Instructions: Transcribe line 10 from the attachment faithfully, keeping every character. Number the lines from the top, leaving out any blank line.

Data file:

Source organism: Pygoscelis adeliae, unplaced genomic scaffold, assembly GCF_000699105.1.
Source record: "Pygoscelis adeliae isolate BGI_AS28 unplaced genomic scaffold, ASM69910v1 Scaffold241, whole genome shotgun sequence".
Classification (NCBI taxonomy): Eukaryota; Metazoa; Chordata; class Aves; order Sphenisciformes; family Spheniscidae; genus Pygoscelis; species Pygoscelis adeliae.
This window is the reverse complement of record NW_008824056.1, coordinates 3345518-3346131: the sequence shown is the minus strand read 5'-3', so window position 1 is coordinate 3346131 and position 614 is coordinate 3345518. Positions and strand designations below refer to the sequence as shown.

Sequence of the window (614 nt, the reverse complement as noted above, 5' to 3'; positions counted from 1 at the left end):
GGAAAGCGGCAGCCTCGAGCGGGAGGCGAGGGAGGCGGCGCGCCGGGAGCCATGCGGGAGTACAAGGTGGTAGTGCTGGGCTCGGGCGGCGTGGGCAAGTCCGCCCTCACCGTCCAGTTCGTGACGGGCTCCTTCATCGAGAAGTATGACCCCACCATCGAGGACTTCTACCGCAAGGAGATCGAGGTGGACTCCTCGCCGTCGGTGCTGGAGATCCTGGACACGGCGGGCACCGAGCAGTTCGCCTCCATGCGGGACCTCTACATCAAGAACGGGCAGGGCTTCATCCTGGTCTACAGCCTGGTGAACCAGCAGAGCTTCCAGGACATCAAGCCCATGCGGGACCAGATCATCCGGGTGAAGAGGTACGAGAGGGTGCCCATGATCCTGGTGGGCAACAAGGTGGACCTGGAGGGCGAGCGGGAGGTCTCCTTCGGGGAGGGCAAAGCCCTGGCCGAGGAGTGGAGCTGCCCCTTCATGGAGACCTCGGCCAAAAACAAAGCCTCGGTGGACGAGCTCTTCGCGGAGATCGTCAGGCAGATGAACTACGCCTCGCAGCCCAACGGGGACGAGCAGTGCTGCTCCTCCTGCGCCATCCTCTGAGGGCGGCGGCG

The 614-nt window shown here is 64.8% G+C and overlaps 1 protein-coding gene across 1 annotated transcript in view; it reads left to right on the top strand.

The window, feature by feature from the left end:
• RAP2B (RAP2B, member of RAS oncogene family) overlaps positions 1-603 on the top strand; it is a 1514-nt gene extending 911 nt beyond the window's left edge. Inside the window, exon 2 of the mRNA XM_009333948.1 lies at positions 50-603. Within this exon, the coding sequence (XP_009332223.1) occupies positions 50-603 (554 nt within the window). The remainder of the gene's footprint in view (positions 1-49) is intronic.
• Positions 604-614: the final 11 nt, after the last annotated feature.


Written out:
• Positions 604-614: the final 11 nt, after the last annotated feature.